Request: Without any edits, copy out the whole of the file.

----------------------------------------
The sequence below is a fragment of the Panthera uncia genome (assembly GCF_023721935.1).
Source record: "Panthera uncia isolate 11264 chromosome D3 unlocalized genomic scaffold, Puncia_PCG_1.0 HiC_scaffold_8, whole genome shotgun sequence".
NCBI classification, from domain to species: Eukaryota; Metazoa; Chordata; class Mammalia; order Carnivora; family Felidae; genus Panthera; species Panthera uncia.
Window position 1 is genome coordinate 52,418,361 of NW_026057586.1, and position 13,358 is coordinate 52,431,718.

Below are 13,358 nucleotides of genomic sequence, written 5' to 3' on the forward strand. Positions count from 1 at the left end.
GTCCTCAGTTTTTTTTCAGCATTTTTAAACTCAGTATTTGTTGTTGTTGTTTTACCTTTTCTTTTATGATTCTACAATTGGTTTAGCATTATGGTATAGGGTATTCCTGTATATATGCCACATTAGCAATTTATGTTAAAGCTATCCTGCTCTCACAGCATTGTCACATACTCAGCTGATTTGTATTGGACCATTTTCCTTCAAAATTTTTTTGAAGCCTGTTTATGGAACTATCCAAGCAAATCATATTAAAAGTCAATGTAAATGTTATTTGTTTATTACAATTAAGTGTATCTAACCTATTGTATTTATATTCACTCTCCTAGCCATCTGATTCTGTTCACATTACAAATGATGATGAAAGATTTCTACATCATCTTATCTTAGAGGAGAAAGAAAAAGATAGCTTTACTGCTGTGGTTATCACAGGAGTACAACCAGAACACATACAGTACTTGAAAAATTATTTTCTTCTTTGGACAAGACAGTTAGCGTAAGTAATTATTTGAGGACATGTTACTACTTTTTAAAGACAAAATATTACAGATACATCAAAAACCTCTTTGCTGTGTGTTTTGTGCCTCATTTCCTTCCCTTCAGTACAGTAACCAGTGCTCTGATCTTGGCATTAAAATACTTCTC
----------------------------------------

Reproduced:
The sequence below is a fragment of the Panthera uncia genome (assembly GCF_023721935.1).
Source record: "Panthera uncia isolate 11264 chromosome D3 unlocalized genomic scaffold, Puncia_PCG_1.0 HiC_scaffold_8, whole genome shotgun sequence".
NCBI classification, from domain to species: Eukaryota; Metazoa; Chordata; class Mammalia; order Carnivora; family Felidae; genus Panthera; species Panthera uncia.
Window position 1 is genome coordinate 52,418,361 of NW_026057586.1, and position 13,358 is coordinate 52,431,718.

Below are 13,358 nucleotides of genomic sequence, written 5' to 3' on the forward strand. Positions count from 1 at the left end.
GTCCTCAGTTTTTTTTCAGCATTTTTAAACTCAGTATTTGTTGTTGTTGTTTTACCTTTTCTTTTATGATTCTACAATTGGTTTAGCATTATGGTATAGGGTATTCCTGTATATATGCCACATTAGCAATTTATGTTAAAGCTATCCTGCTCTCACAGCATTGTCACATACTCAGCTGATTTGTATTGGACCATTTTCCTTCAAAATTTTTTTGAAGCCTGTTTATGGAACTATCCAAGCAAATCATATTAAAAGTCAATGTAAATGTTATTTGTTTATTACAATTAAGTGTATCTAACCTATTGTATTTATATTCACTCTCCTAGCCATCTGATTCTGTTCACATTACAAATGATGATGAAAGATTTCTACATCATCTTATCTTAGAGGAGAAAGAAAAAGATAGCTTTACTGCTGTGGTTATCACAGGAGTACAACCAGAACACATACAGTACTTGAAAAATTATTTTCTTCTTTGGACAAGACAGTTAGCGTAAGTAATTATTTGAGGACATGTTACTACTTTTTAAAGACAAAATATTACAGATACATCAAAAACCTCTTTGCTGTGTGTTTTGTGCCTCATTTCCTTCCCTTCAGTACAGTAACCAGTGCTCTGATCTTGGCATTAAAATACTTCTC